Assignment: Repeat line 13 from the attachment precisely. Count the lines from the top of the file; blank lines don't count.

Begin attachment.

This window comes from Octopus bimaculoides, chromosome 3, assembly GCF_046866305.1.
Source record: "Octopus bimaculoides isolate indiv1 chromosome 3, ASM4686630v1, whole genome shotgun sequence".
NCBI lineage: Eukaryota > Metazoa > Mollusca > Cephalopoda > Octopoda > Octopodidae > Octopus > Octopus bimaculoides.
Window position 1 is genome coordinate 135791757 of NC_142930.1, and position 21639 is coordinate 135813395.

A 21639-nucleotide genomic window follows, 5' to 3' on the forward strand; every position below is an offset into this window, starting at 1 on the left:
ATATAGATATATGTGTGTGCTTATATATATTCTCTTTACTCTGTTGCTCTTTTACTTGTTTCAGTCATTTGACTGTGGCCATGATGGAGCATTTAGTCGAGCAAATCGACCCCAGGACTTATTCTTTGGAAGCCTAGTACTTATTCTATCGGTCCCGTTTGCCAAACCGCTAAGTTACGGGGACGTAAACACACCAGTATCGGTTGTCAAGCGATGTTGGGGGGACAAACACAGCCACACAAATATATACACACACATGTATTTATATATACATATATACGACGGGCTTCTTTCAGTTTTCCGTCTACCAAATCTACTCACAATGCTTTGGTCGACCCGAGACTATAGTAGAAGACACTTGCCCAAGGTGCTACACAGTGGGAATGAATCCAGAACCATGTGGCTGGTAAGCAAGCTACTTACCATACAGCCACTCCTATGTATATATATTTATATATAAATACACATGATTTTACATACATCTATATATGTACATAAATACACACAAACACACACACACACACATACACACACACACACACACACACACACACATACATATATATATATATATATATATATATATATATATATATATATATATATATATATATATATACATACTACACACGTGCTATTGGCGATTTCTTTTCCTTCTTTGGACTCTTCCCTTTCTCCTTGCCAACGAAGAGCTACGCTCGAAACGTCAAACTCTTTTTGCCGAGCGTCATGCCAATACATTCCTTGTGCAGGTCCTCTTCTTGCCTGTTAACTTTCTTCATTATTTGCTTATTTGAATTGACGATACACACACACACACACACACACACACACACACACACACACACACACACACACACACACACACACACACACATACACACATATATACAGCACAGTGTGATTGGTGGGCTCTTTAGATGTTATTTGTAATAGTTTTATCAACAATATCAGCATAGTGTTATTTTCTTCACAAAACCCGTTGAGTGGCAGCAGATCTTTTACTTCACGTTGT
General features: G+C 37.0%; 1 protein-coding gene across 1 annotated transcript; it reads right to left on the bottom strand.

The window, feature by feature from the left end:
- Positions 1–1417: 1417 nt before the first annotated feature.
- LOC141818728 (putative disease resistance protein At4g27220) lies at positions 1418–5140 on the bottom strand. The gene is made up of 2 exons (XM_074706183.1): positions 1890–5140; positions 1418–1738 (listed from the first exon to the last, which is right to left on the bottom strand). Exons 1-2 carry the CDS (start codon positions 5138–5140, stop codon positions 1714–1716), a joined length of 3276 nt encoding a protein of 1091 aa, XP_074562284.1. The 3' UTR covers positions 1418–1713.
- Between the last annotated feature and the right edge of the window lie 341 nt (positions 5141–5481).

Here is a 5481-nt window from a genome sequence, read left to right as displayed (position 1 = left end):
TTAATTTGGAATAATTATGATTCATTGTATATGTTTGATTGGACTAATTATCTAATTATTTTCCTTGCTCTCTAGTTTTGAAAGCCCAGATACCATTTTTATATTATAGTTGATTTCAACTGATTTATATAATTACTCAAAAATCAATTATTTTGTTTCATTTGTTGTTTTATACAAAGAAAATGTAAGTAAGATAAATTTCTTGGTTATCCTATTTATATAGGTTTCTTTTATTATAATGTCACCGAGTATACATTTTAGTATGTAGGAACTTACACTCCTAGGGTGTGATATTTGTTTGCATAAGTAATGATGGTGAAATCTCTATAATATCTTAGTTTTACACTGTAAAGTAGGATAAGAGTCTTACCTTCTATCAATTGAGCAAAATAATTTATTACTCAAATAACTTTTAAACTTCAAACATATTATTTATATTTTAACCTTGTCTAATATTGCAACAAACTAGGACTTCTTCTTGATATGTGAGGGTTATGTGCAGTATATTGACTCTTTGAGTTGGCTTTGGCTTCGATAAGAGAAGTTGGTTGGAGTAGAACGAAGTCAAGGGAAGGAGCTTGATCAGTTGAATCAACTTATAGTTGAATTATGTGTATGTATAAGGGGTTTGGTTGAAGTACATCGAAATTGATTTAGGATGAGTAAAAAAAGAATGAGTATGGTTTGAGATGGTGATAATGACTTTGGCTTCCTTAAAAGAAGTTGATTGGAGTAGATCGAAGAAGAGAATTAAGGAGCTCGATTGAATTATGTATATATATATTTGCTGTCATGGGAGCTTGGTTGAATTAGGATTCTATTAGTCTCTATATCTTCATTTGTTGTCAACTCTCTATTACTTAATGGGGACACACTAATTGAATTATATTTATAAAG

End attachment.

TTAATTTGGAATAATTATGATTCATTGTATATGTTTGATTGGACTAATTATCTAATTATTTTCCTTGCTCTCTAGTTTTGAAAGCCCAGATACCATTTTTATATTATAGTTGATTTCAACTGATTTATATAATTACTCAAAAATCAATTATTTTGTTTCATTTGTTGTTTTATACAAAGAAAATGTAAGTAAGATAAATTTCTTGGTTATCCTATTTATATAGGTTTCTTTTATTATAATGTCACCGAGTATACATTTTAGTATGTAGGAACTTACACTCCTAGGGTGTGATATTTGTTTGCATAAGTAATGATGGTGAAATCTCTATAATATCTTAGTTTTACACTGTAAAGTAGGATAAGAGTCTTACCTTCTATCAATTGAGCAAAATAATTTATTACTCAAATAACTTTTAAACTTCAAACATATTATTTATATTTTAACCTTGTCTAATATTGCAACAAACTAGGACTTCTTCTTGATATGTGAGGGTTATGTGCAGTATATTGACTCTTTGAGTTGGCTTTGGCTTCGATAAGAGAAGTTGGTTGGAGTAGAACGAAGTCAAGGGAAGGAGCTTGATCAGTTGAATCAACTTATAGTTGAATTATGTGTATGTATAAGGGGTTTGGTTGAAGTACATCGAAATTGATTTAGGATGAGTAAAAAAAGAATGAGTATGGTTTGAGATGGTGATAATGACTTTGGCTTCCTTAAAAGAAGTTGATTGGAGTAGATCGAAGAAGAGAATTAAGGAGCTCGATTGAATTATGTATATATATATTTGCTGTCATGGGAGCTTGGTTGAATTAGGATTCTATTAGTCTCTATATCTTCATTTGTTGTCAACTCTCTATTACTTAATGGGGACACACTAATTGAATTATATTTATAAAG